On a processor with TSX it might be possible to wrap all hash table accesses with a single mutex without measurable overhead. But I have not tried this (don't have such a processor). Not terribly useful, as it would kill performance on all other processors (unless disabled) and it does not solve any actually existing problem.

syzygy
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Re: atomic TT

Post by syzygy » Mon Sep 14, 2015 8:34 pm

Joost Buijs wrote:
lucasart wrote:Seems there are a few ways of managing TT races:
* Crafty style: lockless hashing trick
* Stockfish style: allow races and dont care, just check for legality of the TT move
* Cilk Chess style: atomic lock for each TT entry

But, at least on x86-64, is it not possible to atomically load or store an entire 128bit TT entry ? Would a simple `std::atomic<TTEntry>` not do the job ? Or maybe through compiler intrinsics ? Anyone tried that ?
The Stockfish style looks very dirty and prone to errors.
If you check the validity of the move there is a chance the entry is ok, but how do you check this in case of an upperbound when there is no move available?
Unless something has changed recently, SF has tens of thousands of hash collisions per second. The very few extra caused by races really won't matter.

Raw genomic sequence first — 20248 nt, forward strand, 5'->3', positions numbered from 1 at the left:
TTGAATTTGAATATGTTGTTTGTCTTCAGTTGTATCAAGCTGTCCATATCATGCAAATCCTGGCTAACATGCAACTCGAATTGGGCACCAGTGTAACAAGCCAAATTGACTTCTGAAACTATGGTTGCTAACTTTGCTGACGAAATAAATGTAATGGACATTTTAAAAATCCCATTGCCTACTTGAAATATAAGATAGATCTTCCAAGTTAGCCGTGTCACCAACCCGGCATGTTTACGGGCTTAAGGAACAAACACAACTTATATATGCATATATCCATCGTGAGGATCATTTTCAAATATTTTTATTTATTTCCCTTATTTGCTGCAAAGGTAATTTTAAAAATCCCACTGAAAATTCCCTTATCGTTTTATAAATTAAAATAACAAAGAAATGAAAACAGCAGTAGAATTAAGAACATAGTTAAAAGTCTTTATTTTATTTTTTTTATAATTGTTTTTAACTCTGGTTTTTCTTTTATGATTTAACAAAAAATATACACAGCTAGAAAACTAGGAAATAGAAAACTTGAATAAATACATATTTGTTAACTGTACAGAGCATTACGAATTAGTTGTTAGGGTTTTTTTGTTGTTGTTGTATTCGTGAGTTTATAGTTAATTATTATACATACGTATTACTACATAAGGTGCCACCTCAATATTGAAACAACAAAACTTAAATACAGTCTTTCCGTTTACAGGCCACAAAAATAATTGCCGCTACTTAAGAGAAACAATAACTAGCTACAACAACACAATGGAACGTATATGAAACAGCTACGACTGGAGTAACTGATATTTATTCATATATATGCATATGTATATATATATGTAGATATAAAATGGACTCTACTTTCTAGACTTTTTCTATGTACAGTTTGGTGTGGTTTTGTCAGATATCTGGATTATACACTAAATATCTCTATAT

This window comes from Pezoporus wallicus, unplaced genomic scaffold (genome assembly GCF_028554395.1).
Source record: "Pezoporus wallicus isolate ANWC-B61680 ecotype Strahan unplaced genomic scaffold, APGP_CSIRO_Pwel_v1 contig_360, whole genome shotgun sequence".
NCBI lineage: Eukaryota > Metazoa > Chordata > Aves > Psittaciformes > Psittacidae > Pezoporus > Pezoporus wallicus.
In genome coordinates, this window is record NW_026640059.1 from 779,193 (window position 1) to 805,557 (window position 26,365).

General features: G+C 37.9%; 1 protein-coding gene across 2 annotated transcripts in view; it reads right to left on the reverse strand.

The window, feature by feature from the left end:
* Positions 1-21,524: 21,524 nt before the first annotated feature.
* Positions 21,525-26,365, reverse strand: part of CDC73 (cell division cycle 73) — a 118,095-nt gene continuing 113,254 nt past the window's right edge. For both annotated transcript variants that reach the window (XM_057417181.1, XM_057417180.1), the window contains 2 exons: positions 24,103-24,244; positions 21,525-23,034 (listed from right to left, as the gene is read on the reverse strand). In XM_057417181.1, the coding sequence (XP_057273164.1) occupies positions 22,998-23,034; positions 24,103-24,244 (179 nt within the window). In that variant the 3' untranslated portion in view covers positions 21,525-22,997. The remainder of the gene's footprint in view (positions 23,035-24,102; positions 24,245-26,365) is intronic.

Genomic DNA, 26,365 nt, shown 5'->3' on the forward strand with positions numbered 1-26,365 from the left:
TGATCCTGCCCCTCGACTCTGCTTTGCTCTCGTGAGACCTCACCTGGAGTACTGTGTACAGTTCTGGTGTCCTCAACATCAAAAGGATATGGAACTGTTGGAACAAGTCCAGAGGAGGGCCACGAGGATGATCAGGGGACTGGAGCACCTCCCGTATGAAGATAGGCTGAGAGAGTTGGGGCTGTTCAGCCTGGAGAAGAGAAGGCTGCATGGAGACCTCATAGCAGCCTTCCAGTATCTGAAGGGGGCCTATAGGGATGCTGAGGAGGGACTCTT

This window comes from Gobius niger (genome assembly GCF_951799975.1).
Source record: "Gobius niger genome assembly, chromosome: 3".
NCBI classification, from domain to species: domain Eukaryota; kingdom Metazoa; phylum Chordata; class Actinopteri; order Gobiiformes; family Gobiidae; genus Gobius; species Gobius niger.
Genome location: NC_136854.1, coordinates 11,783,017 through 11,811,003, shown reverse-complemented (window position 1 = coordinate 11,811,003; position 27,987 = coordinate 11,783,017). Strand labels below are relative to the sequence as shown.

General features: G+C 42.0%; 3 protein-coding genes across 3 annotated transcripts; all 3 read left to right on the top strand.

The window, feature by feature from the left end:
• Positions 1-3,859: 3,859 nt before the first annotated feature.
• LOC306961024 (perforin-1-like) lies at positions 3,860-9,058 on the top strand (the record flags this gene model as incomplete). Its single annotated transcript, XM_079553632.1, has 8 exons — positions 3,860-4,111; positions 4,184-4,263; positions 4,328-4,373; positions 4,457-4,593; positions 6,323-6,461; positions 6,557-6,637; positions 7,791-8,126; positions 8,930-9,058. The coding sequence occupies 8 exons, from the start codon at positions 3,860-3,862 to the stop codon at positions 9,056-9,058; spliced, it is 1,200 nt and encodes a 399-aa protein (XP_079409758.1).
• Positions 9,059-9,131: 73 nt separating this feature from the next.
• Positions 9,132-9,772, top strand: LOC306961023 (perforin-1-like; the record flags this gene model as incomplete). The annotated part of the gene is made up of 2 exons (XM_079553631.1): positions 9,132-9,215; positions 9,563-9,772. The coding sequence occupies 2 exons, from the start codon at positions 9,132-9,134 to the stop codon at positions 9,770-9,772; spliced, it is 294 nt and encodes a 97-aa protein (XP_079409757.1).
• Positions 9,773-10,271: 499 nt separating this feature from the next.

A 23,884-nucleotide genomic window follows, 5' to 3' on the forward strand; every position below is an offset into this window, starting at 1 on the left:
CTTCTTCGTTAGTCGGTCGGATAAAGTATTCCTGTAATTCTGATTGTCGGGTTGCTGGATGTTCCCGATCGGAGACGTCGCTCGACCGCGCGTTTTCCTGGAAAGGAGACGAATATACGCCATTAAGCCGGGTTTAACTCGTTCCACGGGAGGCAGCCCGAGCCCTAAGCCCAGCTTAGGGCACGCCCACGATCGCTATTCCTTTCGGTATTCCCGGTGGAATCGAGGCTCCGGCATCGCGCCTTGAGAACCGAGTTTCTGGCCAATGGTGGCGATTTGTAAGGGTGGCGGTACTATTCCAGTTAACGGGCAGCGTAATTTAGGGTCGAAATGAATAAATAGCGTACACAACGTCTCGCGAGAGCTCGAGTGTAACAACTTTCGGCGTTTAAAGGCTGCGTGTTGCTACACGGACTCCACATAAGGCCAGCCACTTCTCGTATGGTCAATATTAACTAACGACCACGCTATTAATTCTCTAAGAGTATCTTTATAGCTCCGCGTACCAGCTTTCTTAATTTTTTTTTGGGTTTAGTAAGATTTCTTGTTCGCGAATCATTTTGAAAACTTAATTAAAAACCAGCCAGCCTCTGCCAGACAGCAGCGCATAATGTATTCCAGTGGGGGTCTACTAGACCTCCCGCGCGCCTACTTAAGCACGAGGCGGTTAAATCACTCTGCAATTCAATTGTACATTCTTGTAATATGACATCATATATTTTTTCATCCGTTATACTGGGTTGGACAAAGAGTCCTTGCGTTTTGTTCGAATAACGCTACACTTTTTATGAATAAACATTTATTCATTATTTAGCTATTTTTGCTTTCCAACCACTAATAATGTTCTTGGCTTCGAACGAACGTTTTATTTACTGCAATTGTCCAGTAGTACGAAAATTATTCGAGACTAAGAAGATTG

Rein Halbersma
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Re: atomic TT

Post by Rein Halbersma » Mon Sep 14, 2015 8:44 pm

syzygy wrote: The correct C++11 way to do this uses atomics with relaxed semantics. That basically tells the compiler that race conditions are by design and are OK. In principle that should not introduce any overhead and the program will not contain "undefined behaviour".
relaxed memory order does not introduce harmless data races. it only relaxes sequential consistency. data races are always undefined behavior in C++11.

the few experts on relaxed atomics discourage any casual user from using them, as they are very hard to get right. see Herb Sutter's talk http://herbsutter.com/2013/02/11/atomic ... -hardware/

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Re: atomic TT

Post by Dann Corbit » Mon Sep 14, 2015 8:59 pm

I imagine that there is a similar way to do this in Linux:
https://msdn.microsoft.com/en-us/library/bb514094.aspx

syzygy
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Re: atomic TT

Post by syzygy » Mon Sep 14, 2015 9:05 pm

Rein Halbersma wrote:
syzygy wrote: The correct C++11 way to do this uses atomics with relaxed semantics. That basically tells the compiler that race conditions are by design and are OK. In principle that should not introduce any overhead and the program will not contain "undefined behaviour".
relaxed memory order does not introduce harmless data races. it only relaxes sequential consistency. data races are always undefined behavior in C++11.
The data races are not "data races" anymore within the meaning of the C++11 standard and are therefore not undefined behaviour.
the few experts on relaxed atomics discourage any casual user from using them, as they are very hard to get right. see Herb Sutter's talk http://herbsutter.com/2013/02/11/atomic ... -hardware/
Sure, casual users will mess up.